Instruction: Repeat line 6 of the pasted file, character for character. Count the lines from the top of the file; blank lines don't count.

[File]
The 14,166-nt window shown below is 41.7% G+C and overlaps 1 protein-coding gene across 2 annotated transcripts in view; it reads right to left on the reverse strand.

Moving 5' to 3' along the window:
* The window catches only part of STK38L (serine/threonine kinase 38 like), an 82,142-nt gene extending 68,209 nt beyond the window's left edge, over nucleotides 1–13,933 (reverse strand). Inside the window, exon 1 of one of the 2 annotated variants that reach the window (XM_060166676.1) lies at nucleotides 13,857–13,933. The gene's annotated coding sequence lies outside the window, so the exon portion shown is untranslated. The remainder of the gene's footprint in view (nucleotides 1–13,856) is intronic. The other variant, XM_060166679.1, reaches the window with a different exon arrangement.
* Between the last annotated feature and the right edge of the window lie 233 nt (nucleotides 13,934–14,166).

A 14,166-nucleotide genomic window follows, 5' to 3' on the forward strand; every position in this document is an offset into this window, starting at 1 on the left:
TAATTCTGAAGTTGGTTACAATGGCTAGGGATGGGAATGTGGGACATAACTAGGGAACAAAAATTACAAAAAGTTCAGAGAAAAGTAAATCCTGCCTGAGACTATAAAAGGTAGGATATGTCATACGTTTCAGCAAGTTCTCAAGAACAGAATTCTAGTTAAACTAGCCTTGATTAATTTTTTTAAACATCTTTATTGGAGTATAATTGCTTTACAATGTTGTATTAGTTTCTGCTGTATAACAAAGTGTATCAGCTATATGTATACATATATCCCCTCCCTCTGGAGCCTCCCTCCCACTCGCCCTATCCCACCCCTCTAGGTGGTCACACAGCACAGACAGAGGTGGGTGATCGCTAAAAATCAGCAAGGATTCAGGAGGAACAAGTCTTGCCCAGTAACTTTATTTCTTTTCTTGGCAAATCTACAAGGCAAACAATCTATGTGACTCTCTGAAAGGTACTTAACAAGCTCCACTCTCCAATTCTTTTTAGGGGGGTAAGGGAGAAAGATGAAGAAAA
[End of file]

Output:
TAATTCTGAAGTTGGTTACAATGGCTAGGGATGGGAATGTGGGACATAACTAGGGAACAAAAATTACAAAAAGTTCAGAGAAAAGTAAATCCTGCCTGAGACTATAAAAGGTAGGATATGTCATACGTTTCAGCAAGTTCTCAAGAACAGAATTCTAGTTAAACTAGCCTTGATTAATTTTTTTAAACATCTTTATTGGAGTATAATTGCTTTACAATGTTGTATTAGTTTCTGCTGTATAACAAAGTGTATCAGCTATATGTATACATATATCCCCTCCCTCTGGAGCCTCCCTCCCACTCGCCCTATCCCACCCCTCTAGGTGGTCACACAGCACAGACAGAGGTGGGTGATCGCTAAAAATCAGCAAGGATTCAGGAGGAACAAGTCTTGCCCAGTAACTTTATTTCTTTTCTTGGCAAATCTACAAGGCAAACAATCTATGTGACTCTCTGAAAGGTACTTAACAAGCTCCACTCTCCAATTCTTTTTAGGGGGGTAAGGGAGAAAGATGAAGAAAA